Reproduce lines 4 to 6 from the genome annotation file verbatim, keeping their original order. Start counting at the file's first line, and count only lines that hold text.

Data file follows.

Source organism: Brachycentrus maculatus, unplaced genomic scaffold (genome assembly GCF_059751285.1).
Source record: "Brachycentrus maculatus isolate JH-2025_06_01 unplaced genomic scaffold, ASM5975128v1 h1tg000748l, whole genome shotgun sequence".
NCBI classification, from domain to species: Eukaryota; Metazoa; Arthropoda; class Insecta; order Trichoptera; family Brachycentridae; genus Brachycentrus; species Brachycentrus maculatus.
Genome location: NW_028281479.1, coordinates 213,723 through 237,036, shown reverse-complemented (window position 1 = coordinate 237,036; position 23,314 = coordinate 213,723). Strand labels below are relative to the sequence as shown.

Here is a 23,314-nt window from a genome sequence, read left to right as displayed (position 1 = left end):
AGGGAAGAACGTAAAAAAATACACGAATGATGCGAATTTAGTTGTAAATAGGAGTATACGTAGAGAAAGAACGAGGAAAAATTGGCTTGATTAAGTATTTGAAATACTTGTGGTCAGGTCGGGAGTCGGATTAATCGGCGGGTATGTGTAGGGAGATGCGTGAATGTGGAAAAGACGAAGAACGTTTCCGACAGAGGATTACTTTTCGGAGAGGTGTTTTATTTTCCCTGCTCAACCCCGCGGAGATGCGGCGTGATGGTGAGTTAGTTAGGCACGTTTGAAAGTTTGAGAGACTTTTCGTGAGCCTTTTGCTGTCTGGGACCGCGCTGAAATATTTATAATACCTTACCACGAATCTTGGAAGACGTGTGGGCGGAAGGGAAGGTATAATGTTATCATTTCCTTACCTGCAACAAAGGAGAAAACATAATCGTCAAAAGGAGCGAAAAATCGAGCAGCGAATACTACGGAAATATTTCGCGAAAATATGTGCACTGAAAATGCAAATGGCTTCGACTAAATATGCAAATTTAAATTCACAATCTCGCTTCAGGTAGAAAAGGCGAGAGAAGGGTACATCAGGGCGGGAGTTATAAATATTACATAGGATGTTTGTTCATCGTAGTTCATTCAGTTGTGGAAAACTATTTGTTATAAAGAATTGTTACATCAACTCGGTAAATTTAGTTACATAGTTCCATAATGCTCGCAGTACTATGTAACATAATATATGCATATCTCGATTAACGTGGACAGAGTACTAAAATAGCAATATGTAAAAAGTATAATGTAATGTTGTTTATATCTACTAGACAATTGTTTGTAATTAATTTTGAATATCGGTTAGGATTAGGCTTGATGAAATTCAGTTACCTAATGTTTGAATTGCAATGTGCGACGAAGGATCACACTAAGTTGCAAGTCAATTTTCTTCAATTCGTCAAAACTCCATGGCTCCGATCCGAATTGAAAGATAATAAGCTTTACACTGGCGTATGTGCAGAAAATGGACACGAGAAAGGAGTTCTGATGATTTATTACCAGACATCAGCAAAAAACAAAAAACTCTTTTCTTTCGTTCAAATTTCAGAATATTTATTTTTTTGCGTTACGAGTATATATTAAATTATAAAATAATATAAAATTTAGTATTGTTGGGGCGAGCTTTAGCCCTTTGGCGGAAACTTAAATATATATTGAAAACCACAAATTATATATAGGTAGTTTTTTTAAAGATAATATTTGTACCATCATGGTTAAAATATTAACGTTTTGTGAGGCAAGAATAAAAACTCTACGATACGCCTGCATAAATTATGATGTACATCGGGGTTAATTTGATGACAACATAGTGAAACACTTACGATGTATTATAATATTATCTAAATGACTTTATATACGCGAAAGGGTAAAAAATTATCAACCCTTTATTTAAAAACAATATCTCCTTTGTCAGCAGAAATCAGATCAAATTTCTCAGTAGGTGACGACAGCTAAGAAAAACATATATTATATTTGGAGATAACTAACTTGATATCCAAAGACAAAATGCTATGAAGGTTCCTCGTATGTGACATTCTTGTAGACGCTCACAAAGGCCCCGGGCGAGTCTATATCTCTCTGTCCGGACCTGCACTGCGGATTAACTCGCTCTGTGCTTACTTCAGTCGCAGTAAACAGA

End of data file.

Genome location: NW_028281479.1, coordinates 213,723 through 237,036, shown reverse-complemented (window position 1 = coordinate 237,036; position 23,314 = coordinate 213,723). Strand labels below are relative to the sequence as shown.

Here is a 23,314-nt window from a genome sequence, read left to right as displayed (position 1 = left end):
AGGGAAGAACGTAAAAAAATACACGAATGATGCGAATTTAGTTGTAAATAGGAGTATACGTAGAGAAAGAACGAGGAAAAATTGGCTTGATTAAGTATTTGAAATACTTGTGGTCAGGTCGGGAGTCGGATTAATCGGCGGGTATGTGTAGGGAGATGCGTGAATGTGGAAAAGACGAAGAACGTTTCCGACAGAGGATTACTTTTCGGAGAGGTGTTTTATTTTCCCTGCTCAACCCCGCGGAGATGCGGCGTGATGGTGAGTTAGTTAGGCACGTTTGAAAGTTTGAGAGACTTTTCGTGAGCCTTTTGCTGTCTGGGACCGCGCTGAAATATTTATAATACCTTACCACGAATCTTGGAAGACGTGTGGGCGGAAGGGAAGGTATAATGTTATCATTTCCTTACCTGCAACAAAGGAGAAAACATAATCGTCAAAAGGAGCGAAAAATCGAGCAGCGAATACTACGGAAATATTTCGCGAAAATATGTGCACTGAAAATGCAAATGGCTTCGACTAAATATGCAAATTTAAATTCACAATCTCGCTTCAGGTAGAAAAGGCGAGAGAAGGGTACATCAGGGCGGGAGTTATAAATATTACATAGGATGTTTGTTCATCGTAGTTCATTCAGTTGTGGAAAACTATTTGTTATAAAGAATTGTTACATCAACTCGGTAAATTTAGTTACATAGTTCCATAATGCTCGCAGTACTATGTAACATAATATATGCATATCTCGATTAACGTGGACAGAGTACTAAAATAGCAATATGTAAAAAGTATAATGTAATGTTGTTTATATCTACTAGACAATTGTTTGTAATTAATTTTGAATATCGGTTAGGATTAGGCTTGATGAAATTCAGTTACCTAATGTTTGAATTGCAATGTGCGACGAAGGATCACACTAAGTTGCAAGTCAATTTTCTTCAATTCGTCAAAACTCCATGGCTCCGATCCGAATTGAAAGATAATAAGCTTTACACTGGCGTATGTGCAGAAAATGGACACGAGAAAGGAGTTCTGATGATTTATTACCAGACATCAGCAAAAAACAAAAAACTCTTTTCTTTCGTTCAAATTTCAGAATATTTATTTTTTTGCGTTACGAGTATATATTAAATTATAAAATAATATAAAATTTAGTATTGTTGGGGCGAGCTTTAGCCCTTTGGCGGAAACTTAAATATATATTGAAAACCACAAATTATATATAGGTAGTTTTTTTAAAGATAATATTTGTACCATCATGGTTAAAATATTAACGTTTTGTGAGGCAAGAATAAAAACTCTACGATACGCCTGCATAAATTATGATGTACATCGGGGTTAATTTGATGACAACATAGTGAAACACTTACGATGTATTATAATATTATCTAAATGACTTTATATACGCGAAAGGGTAAAAAATTATCAACCCTTTATTTAAAAACAATATCTCCTTTGTCAGCAGAAATCAGATCAAATTTCTCAGTAGGTGACGACAGCTAAGAAAAACATATATTATATTTGGAGATAACTAACTTGATATCCAAAGACAAAATGCTATGAAGGTTCCTCGTATGTGACATTCTTGTAGACGCTCACAAAGGCCCCGGGCGAGTCTATATCTCTCTGTCCGGACCTGCACTGCGGATTAACTCGCTCTGTGCTTACTTCAGTCGCAGTAAACAGA